Row 1: ch 1 (does not count as sc), sc in next 15 sc, turn.

Rows 2–8: repeat row 1, leave a long tail for sewing, fasten off.

With right side facing, fold lower body piece up in half, sew side seams together.

Turn lower body piece right side out. At the back opening, sew together the top and bottom stitches closest to the seam on each side, like the picture below. To sew the other stitches closest to the other seam, I didn’t fasten off, I just wove the working yarn through the top edge of the bottom part of the opening, and actually cinched / gathered the stitches a bit to make the opening more sturdy.

Fasten off and weave in ends. The back would look like this…

Arms (make 2):

Row 1: Using tan, ch 6, sc in 2nd ch from hook, sc in next 4 ch, turn.

Row 2: ch 1 (does not count as sc), sc in next 5 sc, turn.

Rows 3–5: repeat row 2, leaving a long tail for sewing, fasten off.

Fold arm in half so the first row meets the last row, using the yarn tail, sew along side and top of arm using whip stitch, then sew arm to body along the side, also using whip stitch.

Legs (make 2):

Row 1: Using tan, ch 6, sc in 2nd ch from hook, sc in next 4 ch, turn.

Row 2: ch 1 (does not count as sc), sc in next 5 sc, turn.

Rows 3–7: repeat row 2, leaving a long tail for sewing, fasten off.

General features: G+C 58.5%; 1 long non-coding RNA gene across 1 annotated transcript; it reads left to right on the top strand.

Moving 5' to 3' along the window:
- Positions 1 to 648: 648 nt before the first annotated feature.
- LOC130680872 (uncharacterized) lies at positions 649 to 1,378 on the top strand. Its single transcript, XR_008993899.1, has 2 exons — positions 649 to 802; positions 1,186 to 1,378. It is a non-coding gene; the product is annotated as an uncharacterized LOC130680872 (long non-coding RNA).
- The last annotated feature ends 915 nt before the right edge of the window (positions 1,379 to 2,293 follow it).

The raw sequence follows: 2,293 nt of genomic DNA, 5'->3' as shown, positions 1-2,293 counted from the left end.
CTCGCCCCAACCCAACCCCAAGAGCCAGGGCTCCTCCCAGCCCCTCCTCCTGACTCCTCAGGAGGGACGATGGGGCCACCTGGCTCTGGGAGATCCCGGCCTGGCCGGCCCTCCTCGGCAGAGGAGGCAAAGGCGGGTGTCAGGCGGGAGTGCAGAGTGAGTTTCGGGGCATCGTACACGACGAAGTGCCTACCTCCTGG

Fold leg in half so the first row meets the last row, using the yarn tail, sew along side and top of arm using whip stitch, then sew arm to body along the bottom of body, also using whip stitch.


Row 1: ch 12, hdc in 3rd ch from hook, hdc in next 2 ch, sc to end of row, turn.

Row 2: ch 1 (does not count as sc), sc in each sc, hdc in each hdc, turn.

Row 3: ch 2 (counts as hdc), hdc in next 2 hdc, sc in each sc, leaving a tail for sewing, fasten off.

Sew tail to edge of bottom park of opening on back using whip stitch, like so.


Insert hook through a stitch on the side of the head.

Pull up a loop of yarn and secure yarn.

Insert hook in a stitch to the left.

Pull up a loop, then yo and pull through both loops on hook, thus making an sc. Make 4 more sc in the same stitch, then sl st in a stitch to the left in head.

Repeat for the other ear on the other side of head.

Embroider eyes, nose and mouth with acrylic yarn. Fasten off and weave in ends.


As usual, let me know if you have any questions about the pattern! 

Special thanks to the nice people at Yarn Canada for thinking of me and sending the yarn :) Please do check out their website if you live in Canada, free shipping for orders over $45, or flat rate of $5!

Happy crafting!


this week’s awesome finds

Time to start the Christmas elfing (i.e. gift-making)! :D

With the bulky yarn and large needles there’s a good chance that it can be done by Christmas. Moss stitch is my favourite, and it has pockets. Pattern by Two of Wands.


Very practical and very cute. From Think Make Share.